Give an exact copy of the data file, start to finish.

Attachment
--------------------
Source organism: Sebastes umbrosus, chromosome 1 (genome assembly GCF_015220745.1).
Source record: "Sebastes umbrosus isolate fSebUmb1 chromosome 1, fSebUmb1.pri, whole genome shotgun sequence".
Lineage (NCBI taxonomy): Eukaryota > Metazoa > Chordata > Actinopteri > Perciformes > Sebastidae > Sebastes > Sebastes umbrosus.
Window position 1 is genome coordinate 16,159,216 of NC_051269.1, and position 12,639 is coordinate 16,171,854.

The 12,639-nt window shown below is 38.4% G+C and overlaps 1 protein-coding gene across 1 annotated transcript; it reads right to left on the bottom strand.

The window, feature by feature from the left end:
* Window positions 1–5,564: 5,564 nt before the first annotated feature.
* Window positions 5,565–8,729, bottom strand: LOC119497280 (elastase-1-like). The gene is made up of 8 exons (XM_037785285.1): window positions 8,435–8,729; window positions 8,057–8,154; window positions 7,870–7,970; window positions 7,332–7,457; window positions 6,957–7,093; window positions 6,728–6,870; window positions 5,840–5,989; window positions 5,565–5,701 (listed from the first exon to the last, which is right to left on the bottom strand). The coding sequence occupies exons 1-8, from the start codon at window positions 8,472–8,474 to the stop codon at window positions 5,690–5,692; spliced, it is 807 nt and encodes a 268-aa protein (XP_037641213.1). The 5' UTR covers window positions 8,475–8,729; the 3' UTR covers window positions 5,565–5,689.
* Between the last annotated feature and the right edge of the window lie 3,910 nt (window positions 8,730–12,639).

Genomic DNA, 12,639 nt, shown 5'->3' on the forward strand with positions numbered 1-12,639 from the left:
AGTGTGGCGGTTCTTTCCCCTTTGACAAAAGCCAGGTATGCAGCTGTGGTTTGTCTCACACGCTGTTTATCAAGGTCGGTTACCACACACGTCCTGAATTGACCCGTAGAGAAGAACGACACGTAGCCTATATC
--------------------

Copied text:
Source organism: Sebastes umbrosus, chromosome 1 (genome assembly GCF_015220745.1).
Source record: "Sebastes umbrosus isolate fSebUmb1 chromosome 1, fSebUmb1.pri, whole genome shotgun sequence".
Lineage (NCBI taxonomy): Eukaryota > Metazoa > Chordata > Actinopteri > Perciformes > Sebastidae > Sebastes > Sebastes umbrosus.
Window position 1 is genome coordinate 16,159,216 of NC_051269.1, and position 12,639 is coordinate 16,171,854.

The 12,639-nt window shown below is 38.4% G+C and overlaps 1 protein-coding gene across 1 annotated transcript; it reads right to left on the bottom strand.

The window, feature by feature from the left end:
* Window positions 1–5,564: 5,564 nt before the first annotated feature.
* Window positions 5,565–8,729, bottom strand: LOC119497280 (elastase-1-like). The gene is made up of 8 exons (XM_037785285.1): window positions 8,435–8,729; window positions 8,057–8,154; window positions 7,870–7,970; window positions 7,332–7,457; window positions 6,957–7,093; window positions 6,728–6,870; window positions 5,840–5,989; window positions 5,565–5,701 (listed from the first exon to the last, which is right to left on the bottom strand). The coding sequence occupies exons 1-8, from the start codon at window positions 8,472–8,474 to the stop codon at window positions 5,690–5,692; spliced, it is 807 nt and encodes a 268-aa protein (XP_037641213.1). The 5' UTR covers window positions 8,475–8,729; the 3' UTR covers window positions 5,565–5,689.
* Between the last annotated feature and the right edge of the window lie 3,910 nt (window positions 8,730–12,639).

Genomic DNA, 12,639 nt, shown 5'->3' on the forward strand with positions numbered 1-12,639 from the left:
AGTGTGGCGGTTCTTTCCCCTTTGACAAAAGCCAGGTATGCAGCTGTGGTTTGTCTCACACGCTGTTTATCAAGGTCGGTTACCACACACGTCCTGAATTGACCCGTAGAGAAGAACGACACGTAGCCTATATC